Early stent thrombosis occurs in about 1% to 1.5% of patients with drug-eluting stents, very similar to the rate with bare-metal stents. Late stent thrombosis is more of a concern with drug-eluting stents, with an incidence of at least 0.35%. I would urge caution if you feel you have to stop antiplatelet therapy in patients with drug-eluting stents. While neointima formation peaks at 6 months and then may actually regress with bare-metal stents, it continues to grow with drug-eluting stents--although this process appears to plateau by 4 years with sirolimus. With the others, we have to wait and see. We still don't know the best drug-eluting stent. Trials are under way to compare stents with surgery, and the future brings the arrival of a number of exciting new devices and approaches that are now entering clinical trials.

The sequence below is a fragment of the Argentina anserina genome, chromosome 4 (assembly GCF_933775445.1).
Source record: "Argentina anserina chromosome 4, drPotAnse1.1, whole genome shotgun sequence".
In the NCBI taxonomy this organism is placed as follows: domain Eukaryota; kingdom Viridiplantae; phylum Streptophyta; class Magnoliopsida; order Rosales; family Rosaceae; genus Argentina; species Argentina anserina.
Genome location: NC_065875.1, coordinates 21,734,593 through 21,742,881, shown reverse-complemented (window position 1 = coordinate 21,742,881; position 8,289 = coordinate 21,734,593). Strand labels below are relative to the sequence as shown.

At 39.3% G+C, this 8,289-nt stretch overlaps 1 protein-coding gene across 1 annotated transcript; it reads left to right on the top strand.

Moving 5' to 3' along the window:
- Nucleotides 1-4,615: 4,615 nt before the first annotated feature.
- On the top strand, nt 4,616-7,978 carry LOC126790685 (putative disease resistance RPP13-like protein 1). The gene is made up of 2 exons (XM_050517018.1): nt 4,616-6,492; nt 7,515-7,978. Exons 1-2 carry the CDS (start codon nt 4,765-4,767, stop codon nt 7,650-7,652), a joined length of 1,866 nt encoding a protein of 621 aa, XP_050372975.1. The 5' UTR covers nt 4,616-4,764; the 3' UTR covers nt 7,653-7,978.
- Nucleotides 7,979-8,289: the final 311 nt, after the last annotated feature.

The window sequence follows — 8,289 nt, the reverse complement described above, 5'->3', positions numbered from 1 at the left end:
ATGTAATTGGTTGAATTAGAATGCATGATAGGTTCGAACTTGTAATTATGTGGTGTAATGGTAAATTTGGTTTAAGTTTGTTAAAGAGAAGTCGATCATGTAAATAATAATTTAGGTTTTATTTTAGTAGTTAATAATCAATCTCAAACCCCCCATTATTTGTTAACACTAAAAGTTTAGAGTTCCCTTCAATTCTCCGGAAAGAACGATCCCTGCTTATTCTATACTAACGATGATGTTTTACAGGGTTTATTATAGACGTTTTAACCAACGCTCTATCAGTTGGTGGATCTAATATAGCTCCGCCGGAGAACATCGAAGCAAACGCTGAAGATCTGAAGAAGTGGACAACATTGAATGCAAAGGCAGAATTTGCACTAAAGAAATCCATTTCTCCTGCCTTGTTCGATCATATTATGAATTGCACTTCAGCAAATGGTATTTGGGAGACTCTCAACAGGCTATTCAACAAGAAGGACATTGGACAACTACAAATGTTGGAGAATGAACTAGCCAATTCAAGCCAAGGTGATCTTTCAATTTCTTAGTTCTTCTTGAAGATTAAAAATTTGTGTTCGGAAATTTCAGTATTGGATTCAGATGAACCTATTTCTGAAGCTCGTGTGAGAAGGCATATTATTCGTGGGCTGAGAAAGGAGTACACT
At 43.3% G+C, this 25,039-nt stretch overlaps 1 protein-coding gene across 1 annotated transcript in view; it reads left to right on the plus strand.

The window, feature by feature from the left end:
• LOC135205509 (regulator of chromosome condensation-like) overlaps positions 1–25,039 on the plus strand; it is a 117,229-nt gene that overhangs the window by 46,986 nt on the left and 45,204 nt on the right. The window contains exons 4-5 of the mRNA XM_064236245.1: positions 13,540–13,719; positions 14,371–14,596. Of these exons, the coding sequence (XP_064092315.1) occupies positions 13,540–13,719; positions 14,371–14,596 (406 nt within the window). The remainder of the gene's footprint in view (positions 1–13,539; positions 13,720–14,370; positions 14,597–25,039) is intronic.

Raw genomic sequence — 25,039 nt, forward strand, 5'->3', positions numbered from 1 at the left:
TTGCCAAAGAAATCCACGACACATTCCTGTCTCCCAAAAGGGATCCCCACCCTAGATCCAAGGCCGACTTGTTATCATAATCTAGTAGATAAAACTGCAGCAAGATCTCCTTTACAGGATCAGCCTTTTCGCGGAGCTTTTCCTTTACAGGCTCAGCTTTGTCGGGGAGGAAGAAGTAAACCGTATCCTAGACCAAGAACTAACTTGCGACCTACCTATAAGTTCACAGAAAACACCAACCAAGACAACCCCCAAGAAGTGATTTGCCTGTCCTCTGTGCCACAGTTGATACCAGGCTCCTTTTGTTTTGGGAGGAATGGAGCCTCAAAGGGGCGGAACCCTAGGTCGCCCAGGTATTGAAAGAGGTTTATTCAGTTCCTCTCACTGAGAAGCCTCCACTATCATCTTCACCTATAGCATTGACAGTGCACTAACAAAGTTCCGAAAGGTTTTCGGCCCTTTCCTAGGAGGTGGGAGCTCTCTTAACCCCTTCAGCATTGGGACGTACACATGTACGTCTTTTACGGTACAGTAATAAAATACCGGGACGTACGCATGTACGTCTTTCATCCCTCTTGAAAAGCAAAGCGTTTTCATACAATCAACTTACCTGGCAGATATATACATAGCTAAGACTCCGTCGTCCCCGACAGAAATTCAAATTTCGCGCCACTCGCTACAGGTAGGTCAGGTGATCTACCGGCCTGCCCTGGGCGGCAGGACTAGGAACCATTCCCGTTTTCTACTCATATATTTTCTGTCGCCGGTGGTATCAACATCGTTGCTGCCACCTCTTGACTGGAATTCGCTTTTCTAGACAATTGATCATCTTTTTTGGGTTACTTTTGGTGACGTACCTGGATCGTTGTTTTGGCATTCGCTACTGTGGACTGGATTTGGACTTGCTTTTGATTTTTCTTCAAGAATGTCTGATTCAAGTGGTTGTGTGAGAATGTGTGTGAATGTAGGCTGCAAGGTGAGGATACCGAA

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Texas Heart Institute Journal
Erasmus MC: University Medical Center Rotterdam

Serruys, P., & Ong, A. (2005). Drug-eluting stents: current issues. Texas Heart Institute Journal. Retrieved from http://hdl.handle.net/1765/10402